A Garden Tour: The Clergy House, Alfriston

On a sunny day in June of last year, and anxious to avoid a long list of home DIY jobs, I drove a few miles over the South Downs to the village of Alfriston.* I spent an absorbing hour browsing in the book shop, peering through windows (some of them public), not going into the pub

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The Tye, Alfriston

and finally gravitated to the church on the Tye (or village green, if you’d rather).

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Sussex Day, Alfriston

I hadn’t realised that it was Sussex Day (I hadn’t even heard of Sussex Day) and enjoying the fete atmosphere, I circled amongst the stalls, watched a little sword fighting re-enactment (but only a little), grabbed a coffee and glancing at my watch, decided I still had plenty of spare time.

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I looked across at The Clergy House next to the church and decided on a spontaneous visit.  I have annual membership of the National Trust and, each year, I shamelessly wring as much value out of it as possible.  The Clergy House is my local NT property and I’ve explored the garden several times over the years.  But, like most gardens, it repays visits at different times of the year – and besides, I’d chalk up a £5.35 entrance fee to my tally.  I fished out my dog-eared, NT card, gulped the last of my coffee and strolled over.

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As you probably know, The Clergy House was the National Trust’s first acquisition; bought in 1896 for the mighty sum of £10.

Copy of an 1894 black and white print of Alfriston Clergy House

The Clergy House, 1894. National Trust image

Which given the house’s state, sounds more of a bargain than it probably was.  This rare example of a medieval Wealden hall house was built in about 1350 and by the late nineteenth century was in such a state of disrepair that the owners, the Ecclesiastical Commissioners, decided to demolish it.  But first they agreed that a woman, Harriet Coates – who had been born and still lived in the house – could see out her days there.

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The Clergy House, 1896. National Trust image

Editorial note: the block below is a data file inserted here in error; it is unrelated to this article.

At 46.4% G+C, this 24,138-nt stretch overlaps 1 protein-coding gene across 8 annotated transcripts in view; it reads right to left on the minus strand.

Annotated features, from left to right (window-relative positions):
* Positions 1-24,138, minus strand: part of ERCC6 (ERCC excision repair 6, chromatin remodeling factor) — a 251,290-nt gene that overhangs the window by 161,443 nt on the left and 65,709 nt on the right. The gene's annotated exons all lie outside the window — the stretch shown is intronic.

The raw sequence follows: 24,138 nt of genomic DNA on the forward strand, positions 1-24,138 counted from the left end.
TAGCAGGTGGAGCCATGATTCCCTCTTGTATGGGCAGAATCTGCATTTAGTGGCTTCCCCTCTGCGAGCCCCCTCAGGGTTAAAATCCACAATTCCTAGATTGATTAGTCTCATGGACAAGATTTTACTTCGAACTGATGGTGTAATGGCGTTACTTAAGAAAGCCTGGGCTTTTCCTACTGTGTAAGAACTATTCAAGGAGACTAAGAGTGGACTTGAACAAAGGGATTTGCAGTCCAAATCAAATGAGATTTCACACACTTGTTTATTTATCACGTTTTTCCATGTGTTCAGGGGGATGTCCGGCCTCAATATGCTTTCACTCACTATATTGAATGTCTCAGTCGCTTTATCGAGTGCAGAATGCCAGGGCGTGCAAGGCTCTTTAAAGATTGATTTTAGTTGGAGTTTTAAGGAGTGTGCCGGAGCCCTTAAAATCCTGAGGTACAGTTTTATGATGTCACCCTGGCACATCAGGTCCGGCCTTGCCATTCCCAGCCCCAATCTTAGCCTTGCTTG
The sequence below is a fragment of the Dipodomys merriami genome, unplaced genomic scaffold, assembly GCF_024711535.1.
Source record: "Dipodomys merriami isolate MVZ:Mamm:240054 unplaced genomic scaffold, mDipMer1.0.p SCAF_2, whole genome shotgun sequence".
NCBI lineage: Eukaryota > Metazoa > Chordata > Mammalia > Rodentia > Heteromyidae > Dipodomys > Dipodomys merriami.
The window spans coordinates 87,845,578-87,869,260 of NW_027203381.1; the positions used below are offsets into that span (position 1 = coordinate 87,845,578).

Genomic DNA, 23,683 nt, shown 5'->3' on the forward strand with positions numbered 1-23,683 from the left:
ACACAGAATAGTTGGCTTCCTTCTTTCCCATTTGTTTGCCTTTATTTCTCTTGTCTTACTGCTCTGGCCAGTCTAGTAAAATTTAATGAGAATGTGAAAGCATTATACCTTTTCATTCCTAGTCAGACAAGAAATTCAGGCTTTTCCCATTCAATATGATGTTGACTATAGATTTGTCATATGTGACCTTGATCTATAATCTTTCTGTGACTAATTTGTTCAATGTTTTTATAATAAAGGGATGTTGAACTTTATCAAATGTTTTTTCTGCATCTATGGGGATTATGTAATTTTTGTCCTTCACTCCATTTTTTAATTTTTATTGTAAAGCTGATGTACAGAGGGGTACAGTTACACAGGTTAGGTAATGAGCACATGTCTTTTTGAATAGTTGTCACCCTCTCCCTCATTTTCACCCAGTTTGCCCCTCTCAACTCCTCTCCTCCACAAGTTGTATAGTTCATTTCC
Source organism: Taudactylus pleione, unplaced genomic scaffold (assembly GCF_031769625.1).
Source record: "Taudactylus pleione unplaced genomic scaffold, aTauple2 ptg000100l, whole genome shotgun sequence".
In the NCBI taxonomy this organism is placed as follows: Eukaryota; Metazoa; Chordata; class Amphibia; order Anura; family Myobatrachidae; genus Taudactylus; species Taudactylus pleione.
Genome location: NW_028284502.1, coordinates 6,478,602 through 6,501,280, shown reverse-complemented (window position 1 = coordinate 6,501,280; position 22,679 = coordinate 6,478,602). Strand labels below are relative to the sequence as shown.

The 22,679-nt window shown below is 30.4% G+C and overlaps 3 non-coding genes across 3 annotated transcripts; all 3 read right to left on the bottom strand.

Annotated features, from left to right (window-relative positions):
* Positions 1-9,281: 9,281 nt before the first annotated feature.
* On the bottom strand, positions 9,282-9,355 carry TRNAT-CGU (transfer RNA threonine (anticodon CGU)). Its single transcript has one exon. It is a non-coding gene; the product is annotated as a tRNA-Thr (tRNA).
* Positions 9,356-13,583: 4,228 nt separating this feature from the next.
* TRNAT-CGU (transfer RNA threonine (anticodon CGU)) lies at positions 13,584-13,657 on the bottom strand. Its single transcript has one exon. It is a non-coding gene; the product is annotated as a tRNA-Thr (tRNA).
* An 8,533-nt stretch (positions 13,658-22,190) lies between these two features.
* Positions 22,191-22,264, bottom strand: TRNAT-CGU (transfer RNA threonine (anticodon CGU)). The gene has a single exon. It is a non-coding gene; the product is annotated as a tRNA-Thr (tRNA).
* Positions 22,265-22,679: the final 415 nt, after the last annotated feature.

After she died in 1888, the new vicar of Alfriston, the Rev. Beynon, sought to save the building and eventually contacted the newly formed ‘National Trust for Places of Historical Interest or Natural Beauty’.  They agreed to buy and sympathetically restore their first building (many Victorian renovations were anything but sympathetic).

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Stepping through the front gate, and before reaching the ticket office at the back of the house, I passed a large bed plumped up with Solomon’s seal (Polygonatum × hybridum).  I wondered whether theirs is attacked as virulently by sawfly as mine.  After writing about the scourge of Solomon’s seal sawfly (see – ‘Garden Visitors’ ), I found that picking off the grubs one year led to a dramatic decrease in numbers in subsequent years.  In 2013 I collected well over a hundred, in 2016 hardly a handful and my plants no longer resemble lace-work by autumn.

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Above the Solomon’s seal rose spires of monkshood (Aconitum napellus): a plant I love despite its toxicity and one that happily flowers in shade or sun (and isn’t prey to slugs).

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St Andrew’s Church, Alfriston – ‘The Cathedral of the South Downs’

From the ticket office, I veered off to the east (I’m making the garden sound much bigger than it is) to an area of lawn merging into uncut grass.

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I leave similar areas un-mown in ‘my’ gardens and a simple display of buttercups and daisies gives easy reward, even without adding wild-flower plugs or bulbs.

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Mowing paths through the long grass makes a feature of what is, after all, unkempt lawn.  More close sward or buttercups and daisies?  I know which I prefer.

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I walked along the bank of a reed-filled pond to the rear of the ticket office and towards the beds and borders near the house.

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As the garden is fairly small, I paused often: studied plants, smelled roses and tried/failed to photograph small birds zipping amongst the reeds.

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As every flight of sunny steps should, these were lined with Mexican fleabane (which trips off the tongue easier than Erigeron karvinskianus).  This little wonder will flourish in the tiniest of cracks, self-seed and flower non-stop till the first frosts.

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To the west of the house lies the vegetable garden and it’s impressive.  Past stately artichokes;

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and a lavender hedge (worth another visit to see in flower);

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I arrived amongst the raised beds.  These are seriously constructed and I winced at the inadequate, half-inch width boards I have used.  Unlike mine these will last decades.  (After eight years, several boards at The Priory are rotten and need replacing but I suppose eight years is quite a long time).  Though still relatively early in the season, the kitchen garden was zingy green and harvest-able … but I didn’t.